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(irritability), the ability of living cells, from the simplest unicellular organisms to the nerve cells of man, to sense environmental changes and to respond to these changes (stimuli) with excitation. Excitability is linked to the existence in the cell membrane of special molecular structures possessing specific sensitivity to various stimuli, such as electric current and chemical, mechanical, and thermal agents. Since the main component of excitation in nerve and muscle cells (fibers) is action potential, the excitability of these cells is usually judged by the threshold current strength or threshold shift in potential, which is sufficient for action potential to arise. The threshold current strength is depen-dent upon the duration of the stimulus. The threshold shift in potential, however, does not change with variation in the duration of the stimulus. The generation of action potential is based on increased permeability of the cell membrane to sodium ions. Accordingly, any agent that prevents the sodium permeability of a membrane from increasing causes excitability to decrease. Local anesthetics used in medicine, such as Novocain, cocaine, and dicaine, as well as various narcotics, such as ether barbiturates, are based on this mechanism.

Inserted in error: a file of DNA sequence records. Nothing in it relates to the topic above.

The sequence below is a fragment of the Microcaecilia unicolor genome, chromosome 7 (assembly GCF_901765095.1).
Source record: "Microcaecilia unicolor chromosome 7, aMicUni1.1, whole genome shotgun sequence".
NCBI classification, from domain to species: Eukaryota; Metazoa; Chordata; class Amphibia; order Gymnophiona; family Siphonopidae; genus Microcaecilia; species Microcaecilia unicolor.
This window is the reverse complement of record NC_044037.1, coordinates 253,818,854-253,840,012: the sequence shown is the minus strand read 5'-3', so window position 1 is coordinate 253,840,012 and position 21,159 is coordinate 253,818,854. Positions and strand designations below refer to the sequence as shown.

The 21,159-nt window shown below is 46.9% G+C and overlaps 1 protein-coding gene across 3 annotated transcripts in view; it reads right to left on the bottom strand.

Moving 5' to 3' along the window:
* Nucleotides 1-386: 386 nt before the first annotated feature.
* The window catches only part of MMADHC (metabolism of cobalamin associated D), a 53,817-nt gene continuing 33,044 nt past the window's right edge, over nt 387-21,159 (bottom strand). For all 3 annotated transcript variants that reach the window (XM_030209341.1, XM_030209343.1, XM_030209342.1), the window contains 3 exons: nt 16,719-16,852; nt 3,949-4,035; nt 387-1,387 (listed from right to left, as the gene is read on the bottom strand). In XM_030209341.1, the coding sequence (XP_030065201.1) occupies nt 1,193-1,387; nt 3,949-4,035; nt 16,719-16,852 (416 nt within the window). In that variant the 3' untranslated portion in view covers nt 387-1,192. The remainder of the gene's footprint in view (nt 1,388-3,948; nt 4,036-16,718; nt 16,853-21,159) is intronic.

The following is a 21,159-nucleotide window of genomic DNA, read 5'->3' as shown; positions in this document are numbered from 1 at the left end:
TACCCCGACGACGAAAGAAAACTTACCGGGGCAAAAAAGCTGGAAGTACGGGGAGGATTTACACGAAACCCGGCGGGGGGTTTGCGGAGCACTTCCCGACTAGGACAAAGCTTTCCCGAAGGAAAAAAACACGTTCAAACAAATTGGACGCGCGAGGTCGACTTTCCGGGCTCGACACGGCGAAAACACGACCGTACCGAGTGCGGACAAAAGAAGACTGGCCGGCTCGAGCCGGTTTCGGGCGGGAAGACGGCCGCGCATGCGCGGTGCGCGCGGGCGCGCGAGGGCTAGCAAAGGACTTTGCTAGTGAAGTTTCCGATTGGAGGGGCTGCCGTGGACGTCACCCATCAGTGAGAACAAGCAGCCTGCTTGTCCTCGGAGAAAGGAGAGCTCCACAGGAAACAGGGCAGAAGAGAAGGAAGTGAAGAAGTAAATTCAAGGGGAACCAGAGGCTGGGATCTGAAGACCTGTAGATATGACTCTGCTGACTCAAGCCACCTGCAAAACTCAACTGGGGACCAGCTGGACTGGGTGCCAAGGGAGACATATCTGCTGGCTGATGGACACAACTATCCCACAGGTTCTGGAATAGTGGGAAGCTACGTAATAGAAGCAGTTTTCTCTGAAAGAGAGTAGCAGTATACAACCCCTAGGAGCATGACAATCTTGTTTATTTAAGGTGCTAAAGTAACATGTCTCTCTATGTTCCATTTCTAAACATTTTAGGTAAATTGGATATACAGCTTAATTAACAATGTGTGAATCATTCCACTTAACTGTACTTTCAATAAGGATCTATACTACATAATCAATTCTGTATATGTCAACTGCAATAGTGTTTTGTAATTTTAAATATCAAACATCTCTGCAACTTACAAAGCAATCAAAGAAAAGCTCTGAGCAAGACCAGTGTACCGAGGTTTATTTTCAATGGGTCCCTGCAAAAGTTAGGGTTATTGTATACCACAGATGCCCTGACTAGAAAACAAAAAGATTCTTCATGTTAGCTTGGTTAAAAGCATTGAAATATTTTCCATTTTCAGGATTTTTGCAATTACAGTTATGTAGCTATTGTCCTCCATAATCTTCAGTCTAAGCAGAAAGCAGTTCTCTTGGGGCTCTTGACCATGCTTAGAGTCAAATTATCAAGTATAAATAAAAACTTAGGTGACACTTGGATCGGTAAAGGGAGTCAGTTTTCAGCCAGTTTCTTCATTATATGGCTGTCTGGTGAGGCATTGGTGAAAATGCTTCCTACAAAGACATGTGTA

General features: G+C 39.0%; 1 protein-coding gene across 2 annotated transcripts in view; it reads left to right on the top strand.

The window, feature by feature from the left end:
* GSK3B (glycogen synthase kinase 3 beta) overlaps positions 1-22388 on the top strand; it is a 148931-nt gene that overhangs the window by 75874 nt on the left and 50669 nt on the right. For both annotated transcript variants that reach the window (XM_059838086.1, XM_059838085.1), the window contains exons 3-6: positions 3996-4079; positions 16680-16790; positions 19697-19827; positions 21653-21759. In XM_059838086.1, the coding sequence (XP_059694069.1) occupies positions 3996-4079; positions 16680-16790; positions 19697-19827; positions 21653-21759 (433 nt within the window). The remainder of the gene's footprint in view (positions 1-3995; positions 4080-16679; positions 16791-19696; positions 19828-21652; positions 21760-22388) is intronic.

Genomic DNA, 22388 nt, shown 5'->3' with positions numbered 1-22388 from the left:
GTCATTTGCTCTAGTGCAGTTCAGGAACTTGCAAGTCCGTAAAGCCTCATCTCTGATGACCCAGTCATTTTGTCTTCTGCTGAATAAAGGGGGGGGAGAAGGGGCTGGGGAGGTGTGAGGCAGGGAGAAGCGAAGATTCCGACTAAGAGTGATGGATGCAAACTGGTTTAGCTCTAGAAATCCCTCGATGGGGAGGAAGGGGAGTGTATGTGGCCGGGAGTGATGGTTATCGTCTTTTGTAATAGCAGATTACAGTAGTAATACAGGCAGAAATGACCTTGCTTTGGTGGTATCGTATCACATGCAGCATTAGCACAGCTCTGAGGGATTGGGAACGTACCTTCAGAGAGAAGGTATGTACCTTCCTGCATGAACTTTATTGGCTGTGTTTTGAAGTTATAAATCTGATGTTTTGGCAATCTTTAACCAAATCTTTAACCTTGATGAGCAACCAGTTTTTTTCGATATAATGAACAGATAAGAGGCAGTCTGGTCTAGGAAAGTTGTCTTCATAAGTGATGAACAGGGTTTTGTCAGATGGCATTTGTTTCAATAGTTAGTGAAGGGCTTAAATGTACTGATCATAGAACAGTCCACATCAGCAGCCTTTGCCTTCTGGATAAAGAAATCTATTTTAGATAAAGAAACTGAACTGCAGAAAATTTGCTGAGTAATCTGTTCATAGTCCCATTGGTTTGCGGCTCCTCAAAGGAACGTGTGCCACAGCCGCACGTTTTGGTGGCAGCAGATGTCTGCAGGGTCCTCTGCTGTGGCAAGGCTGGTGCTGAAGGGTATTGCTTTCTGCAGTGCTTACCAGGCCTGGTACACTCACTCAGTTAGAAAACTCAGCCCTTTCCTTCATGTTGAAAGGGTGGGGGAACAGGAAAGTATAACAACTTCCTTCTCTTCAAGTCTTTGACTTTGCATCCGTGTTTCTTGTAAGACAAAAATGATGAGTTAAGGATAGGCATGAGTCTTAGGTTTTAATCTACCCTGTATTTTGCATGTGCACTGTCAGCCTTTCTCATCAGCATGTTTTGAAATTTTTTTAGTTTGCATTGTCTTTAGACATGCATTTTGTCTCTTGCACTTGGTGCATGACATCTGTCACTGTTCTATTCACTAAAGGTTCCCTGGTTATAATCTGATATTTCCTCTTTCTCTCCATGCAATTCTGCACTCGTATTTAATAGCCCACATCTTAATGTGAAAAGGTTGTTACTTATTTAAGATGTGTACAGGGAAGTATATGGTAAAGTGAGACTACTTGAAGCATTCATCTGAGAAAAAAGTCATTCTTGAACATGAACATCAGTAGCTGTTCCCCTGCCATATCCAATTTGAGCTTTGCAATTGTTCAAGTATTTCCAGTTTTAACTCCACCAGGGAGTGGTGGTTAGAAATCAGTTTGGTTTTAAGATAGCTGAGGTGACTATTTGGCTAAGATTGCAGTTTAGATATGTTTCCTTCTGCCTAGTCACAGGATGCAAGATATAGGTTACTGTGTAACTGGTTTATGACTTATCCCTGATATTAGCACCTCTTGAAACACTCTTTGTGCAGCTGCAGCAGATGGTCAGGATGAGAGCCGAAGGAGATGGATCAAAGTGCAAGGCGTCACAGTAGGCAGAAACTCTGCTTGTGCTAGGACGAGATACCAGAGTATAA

The term “excitability” is also frequently used in medical and biological literature to characterize the state of the nerve centers in the brain and spinal cord, for example, the respiratory and vasomotor centers. In such cases excitability is judged by the lowest intensity of a stimulus that is required to elicit a reflex response.
B. I. KHODOROV